Dr. Silverman is a clinical psychologist and infant-family and early childhood mental health reflective practice facilitator. She provides infant-parent psychotherapy and child-parent psychotherapy to young children and their parents who are at risk for (or are currently) experiencing significant problems in their relationship. As a mental health consultant, she provides program consultation to teachers, supervisors, and administration of childcare centers and schools and staff of residential substance abuse treatment centers for women and children. Additionally, Dr. Silverman provides consultation to the certified nurse widwives at ZSFG. She participates in the training and supervision of interns in infant-parent psychotherapy, early childhood mental health consultation and therapeutic shadowing. Dr.Silverman is in private practice specializing in work with children with disorders of learning and communicating and their families and provides training nationally on topics related to infant mental health.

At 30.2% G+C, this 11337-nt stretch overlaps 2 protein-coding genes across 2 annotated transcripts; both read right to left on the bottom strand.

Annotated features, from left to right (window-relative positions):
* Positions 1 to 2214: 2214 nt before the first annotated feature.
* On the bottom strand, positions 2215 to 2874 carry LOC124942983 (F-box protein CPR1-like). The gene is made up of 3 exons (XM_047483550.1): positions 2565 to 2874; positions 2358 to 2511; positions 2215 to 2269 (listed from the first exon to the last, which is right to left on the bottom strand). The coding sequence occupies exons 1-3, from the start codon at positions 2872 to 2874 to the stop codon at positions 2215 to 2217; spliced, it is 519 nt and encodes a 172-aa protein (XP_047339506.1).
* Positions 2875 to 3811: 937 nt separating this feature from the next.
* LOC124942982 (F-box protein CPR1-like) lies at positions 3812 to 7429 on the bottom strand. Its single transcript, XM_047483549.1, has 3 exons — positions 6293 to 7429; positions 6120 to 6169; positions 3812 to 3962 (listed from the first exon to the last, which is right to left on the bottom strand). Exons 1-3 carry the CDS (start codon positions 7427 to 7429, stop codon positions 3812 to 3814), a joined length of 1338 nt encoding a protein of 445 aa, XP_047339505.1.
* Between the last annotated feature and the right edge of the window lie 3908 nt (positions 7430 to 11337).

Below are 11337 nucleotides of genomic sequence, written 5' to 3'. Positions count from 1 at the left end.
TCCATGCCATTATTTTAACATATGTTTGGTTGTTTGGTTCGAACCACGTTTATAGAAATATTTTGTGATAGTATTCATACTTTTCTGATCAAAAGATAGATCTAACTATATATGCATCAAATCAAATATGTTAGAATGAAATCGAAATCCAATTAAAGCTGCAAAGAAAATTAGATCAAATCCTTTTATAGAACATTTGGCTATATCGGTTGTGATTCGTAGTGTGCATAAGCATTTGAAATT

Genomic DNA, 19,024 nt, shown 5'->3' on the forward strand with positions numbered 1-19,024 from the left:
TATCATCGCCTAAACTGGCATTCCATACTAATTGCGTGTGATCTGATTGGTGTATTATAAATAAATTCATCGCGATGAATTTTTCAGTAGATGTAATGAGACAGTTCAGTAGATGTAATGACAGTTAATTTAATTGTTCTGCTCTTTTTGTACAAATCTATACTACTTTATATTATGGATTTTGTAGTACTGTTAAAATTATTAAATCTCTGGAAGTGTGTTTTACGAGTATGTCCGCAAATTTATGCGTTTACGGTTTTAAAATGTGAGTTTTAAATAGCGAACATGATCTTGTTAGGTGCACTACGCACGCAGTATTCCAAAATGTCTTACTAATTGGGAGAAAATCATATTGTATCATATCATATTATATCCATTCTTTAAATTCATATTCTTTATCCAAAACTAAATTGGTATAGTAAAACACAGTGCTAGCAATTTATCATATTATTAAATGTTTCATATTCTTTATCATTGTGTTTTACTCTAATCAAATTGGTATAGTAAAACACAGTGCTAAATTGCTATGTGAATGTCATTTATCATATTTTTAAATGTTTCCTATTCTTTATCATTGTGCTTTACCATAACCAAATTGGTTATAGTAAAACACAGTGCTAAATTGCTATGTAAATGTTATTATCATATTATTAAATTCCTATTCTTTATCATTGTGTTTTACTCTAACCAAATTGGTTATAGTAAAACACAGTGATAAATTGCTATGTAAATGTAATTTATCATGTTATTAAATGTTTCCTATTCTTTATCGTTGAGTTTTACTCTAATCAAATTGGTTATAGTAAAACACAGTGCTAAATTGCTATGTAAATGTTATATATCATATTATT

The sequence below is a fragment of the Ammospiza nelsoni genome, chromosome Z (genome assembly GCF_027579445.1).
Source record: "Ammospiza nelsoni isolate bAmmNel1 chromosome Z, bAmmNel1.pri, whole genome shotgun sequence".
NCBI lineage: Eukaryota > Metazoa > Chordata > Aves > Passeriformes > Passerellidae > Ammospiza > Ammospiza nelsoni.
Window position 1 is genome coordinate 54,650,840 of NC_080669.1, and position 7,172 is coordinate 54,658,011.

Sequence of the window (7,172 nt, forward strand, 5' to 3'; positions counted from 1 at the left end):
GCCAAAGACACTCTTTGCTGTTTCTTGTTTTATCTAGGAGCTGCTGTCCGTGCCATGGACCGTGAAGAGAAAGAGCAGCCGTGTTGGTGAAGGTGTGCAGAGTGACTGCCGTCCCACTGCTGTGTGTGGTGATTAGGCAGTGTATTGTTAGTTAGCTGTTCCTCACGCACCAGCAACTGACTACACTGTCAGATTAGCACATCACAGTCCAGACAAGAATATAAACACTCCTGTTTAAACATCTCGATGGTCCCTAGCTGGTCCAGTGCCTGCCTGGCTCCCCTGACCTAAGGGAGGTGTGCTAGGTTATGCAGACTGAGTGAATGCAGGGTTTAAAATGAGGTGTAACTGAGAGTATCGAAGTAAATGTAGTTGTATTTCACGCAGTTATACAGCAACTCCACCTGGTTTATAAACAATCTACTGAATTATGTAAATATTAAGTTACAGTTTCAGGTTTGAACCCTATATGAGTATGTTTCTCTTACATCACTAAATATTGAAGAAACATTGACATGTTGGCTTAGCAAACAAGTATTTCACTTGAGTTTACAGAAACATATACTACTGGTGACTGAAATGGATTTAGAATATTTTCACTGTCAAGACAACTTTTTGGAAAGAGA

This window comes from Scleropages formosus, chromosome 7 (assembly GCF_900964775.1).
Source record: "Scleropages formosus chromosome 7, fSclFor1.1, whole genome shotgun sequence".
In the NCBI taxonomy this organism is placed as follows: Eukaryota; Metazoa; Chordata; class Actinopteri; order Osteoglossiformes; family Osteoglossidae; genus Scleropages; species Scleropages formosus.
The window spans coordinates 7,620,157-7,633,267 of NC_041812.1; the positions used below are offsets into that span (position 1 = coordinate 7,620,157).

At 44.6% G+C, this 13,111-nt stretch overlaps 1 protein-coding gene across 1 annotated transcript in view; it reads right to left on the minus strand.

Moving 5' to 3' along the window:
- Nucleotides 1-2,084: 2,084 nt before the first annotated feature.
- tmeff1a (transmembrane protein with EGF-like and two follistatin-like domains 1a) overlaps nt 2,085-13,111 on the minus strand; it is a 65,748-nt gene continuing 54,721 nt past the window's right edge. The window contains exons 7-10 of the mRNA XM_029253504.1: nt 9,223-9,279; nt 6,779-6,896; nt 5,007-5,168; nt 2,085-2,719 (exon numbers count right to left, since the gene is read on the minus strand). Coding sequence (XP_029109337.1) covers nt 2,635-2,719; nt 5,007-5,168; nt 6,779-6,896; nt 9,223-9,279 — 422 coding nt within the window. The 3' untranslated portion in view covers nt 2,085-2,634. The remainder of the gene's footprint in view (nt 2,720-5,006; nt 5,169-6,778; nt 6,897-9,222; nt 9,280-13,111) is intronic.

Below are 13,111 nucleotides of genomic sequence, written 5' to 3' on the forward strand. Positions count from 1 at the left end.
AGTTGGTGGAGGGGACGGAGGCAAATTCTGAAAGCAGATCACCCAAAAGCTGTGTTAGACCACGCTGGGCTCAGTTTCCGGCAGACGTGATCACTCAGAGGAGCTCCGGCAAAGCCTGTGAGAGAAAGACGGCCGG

Dr. St. John is an associate clinical professor with the UCSF Department of Psychiatry and Director of Training for the Infant-Parent Program, where she oversees curricular and training program development, instruction, and recruitment and supervision of trainees. Endorsed by the California Center for Infant-Family and Early Childhood Mental Health as an Infant-Family and Early Childhood Mental Health Specialist, a Reflective Facilitator II and a Mentor, Dr. St. John’s areas of expertise include infant-parent psychotherapy, diversity and inclusion, and reflective supervision. Dr. St. John is licensed as a marriage and family therapist and completed her doctoral training in the UC Berkeley Department of Rhetoric, an interdisciplinary critical studies program. She has published on subjects related to race, class, gender and sexuality in infant mental health work in numerous books and journals including Zero to Three, Feminist Studies, Studies in Gender and Sexuality, Attachment and Sexuality, and the World Association of Infant Mental Health Handbook of Infant Mental Health. She is a core member of a collaborative group that publishes and trains on the Diversity-Informed Infant Mental Health Tenets, which are being disseminated via the Irving B Harris Foundation, Zero to Three: the National Center for Infants, Toddlers and Families, and the World Association of Infant Mental Health.